Apostoles Palo Cortado Viejo Aged 30 Years, Gonzalez Byass (20% abv: Palomino, Pedro Ximénez) – Jerez, Andalucía. Quirky complex full-flavoured matured sherry, which is difficult to "categorise" in that (I think) it's a blend of aged Fino/Amontillado (therefore dry) and a splash of wine made from sun-dried 'PX' grapes adding a hint of sweetness, although it tastes reasonably dry and dark roast nutty with tangy lingering flavours... A one-off really, best tried with mature cheeses or pecan pie?! £19-£21 for 37.5cl bottle: selected Tesco stores, TheDrinkShop.com; €23.49 from O'Briens in Ireland.

09 February 2015

France: whites of the moment (Chablis, Gewurz, Champers and sweeties).

Shrivelled grapes from www.jurancon-cauhape.com

Chablis 2014 L’Eglantière Jean Durup (Chardonnay, 12.5% abv): surprisingly soft and not too acidic for a Chablis that was probably only bottled recently; it was a bit awkward and closed up to start with, although has attractive citrus fruit on top of its 'mineral' structure, subtle concentration too then tight and crisp on the finish. Needs a few months in bottle to express itself but should be good. €11.75 cellar door, Thorman Hunt & Co. London, $15.99 K&L Wines California. Also available in Germany and the Netherlands...

17 December 2014

WES NI: Belfast wine tastings update

A couple of new dates have been added to next year's Wine Education Service NI calendar; and, as a reminder (they make great gifts too - we can send a voucher!), here's the complete list of scheduled events so far with an updated Paypal button at the bottom:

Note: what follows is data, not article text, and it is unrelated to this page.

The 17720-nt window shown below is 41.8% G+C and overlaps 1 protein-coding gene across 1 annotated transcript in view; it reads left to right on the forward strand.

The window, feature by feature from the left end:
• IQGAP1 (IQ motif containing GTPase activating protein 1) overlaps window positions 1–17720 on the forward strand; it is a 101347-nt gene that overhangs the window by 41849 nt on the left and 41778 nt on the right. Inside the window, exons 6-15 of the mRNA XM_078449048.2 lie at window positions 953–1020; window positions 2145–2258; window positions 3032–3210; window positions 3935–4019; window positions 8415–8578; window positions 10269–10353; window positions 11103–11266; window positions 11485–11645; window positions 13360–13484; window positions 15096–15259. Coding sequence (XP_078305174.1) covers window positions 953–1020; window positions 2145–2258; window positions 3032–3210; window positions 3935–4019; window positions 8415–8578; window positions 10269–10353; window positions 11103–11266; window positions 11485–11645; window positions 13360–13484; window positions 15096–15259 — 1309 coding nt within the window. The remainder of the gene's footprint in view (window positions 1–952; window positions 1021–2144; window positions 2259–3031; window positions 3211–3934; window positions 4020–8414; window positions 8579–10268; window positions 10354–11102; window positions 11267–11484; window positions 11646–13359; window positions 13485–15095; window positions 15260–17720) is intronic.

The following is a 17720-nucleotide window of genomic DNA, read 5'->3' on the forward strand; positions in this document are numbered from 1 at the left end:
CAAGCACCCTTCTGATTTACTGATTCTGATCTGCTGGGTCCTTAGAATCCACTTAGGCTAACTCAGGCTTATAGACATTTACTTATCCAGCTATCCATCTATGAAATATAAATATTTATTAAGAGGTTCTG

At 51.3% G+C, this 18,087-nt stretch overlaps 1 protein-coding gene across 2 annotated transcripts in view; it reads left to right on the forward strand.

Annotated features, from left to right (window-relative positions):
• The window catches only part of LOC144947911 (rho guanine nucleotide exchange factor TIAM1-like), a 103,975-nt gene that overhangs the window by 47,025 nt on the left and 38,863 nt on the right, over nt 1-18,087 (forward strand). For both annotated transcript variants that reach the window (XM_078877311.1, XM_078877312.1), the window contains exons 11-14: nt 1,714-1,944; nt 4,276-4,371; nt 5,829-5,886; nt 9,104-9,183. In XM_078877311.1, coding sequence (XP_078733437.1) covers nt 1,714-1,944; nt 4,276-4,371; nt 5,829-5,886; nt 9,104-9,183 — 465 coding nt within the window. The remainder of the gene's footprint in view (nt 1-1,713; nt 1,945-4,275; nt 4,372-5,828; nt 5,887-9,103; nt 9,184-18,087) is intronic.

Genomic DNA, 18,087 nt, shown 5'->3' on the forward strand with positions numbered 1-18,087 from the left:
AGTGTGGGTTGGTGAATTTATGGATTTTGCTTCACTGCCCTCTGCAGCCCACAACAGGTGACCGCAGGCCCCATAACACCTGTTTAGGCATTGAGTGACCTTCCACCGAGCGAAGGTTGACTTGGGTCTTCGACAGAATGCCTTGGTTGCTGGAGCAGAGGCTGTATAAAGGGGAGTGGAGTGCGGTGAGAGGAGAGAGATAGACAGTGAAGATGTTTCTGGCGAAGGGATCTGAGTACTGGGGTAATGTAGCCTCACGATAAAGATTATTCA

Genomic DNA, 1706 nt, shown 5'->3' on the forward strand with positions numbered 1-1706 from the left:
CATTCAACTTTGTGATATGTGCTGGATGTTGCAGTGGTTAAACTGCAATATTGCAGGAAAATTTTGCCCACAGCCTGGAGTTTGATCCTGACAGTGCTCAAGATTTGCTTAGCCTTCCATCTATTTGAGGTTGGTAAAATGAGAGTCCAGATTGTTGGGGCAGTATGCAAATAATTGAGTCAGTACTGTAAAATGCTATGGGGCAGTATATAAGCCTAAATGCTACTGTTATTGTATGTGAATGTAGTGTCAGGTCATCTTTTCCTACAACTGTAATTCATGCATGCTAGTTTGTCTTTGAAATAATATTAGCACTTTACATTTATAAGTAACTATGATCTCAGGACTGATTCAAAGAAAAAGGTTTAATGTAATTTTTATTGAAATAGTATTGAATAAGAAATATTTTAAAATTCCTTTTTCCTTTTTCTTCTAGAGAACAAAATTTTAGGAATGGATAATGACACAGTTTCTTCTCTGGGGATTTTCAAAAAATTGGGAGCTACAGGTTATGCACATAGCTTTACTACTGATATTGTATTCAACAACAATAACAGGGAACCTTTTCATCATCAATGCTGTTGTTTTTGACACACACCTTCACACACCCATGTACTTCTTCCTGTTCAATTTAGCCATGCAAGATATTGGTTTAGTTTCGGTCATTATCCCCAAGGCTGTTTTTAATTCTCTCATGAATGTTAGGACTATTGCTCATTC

'Essential Wine Tasting' 5-week course
Wednesday evenings 28 January to 25 February 2015
£125 including course manual, all wines for tasting and tuition.
Booking and details of this course can be found by following the links on this page:
www.wine-education-service.co.uk/wine-tasting-belfast

Wines of France Saturday 'workshop'
January 31
£90 including two-course lunch and course manual.
On this "Tour de France" wine tasting workshop, we'll take you on a guided tour of France's different wine producing regions and taste about a dozen wines, including classics from Bordeaux, Burgundy, Champagne, the Rhone valley, Loire Valley, Alsace and examples from 'the big south' too: Languedoc, Roussillon or Provence.
We'll also talk a little about tasting wine, who makes these wines and how, and what happens in their vineyards and winery that gives them different regional characters (grape varieties, climate, terrain, winemaking); as well as discussing some of the ideas, traditional and modern, that have shaped the French wine world.

'Classic Grape Varieties' tutored tasting
February 26 (Thursday) 7:00 - 9:00 PM
£27.50
Tasting of selected wines made from some of the world's "classic" grape varieties such as Chardonnay, Riesling or Sauvignon Blanc for whites and Cabernet Sauvignon, Pinot Noir or Syrah / Shiraz for reds. We'll taste and talk about three or four pairs of wines, with each pair made from the same variety but coming from two different regions / countries, to compare how climate and winemaking can change the style; or is it the grape that shines through most?!

'New Spain' tutored tasting
March 26 (Thursday) 7:00 - 9:00 PM
£27.50
"We'll taste and talk about classic reds from, for example, Rioja and Ribera del Duero; and also venture into lesser-known territory like (real) Sherry country, Galicia for whites and Catalonia, including some very good Cava no doubt!"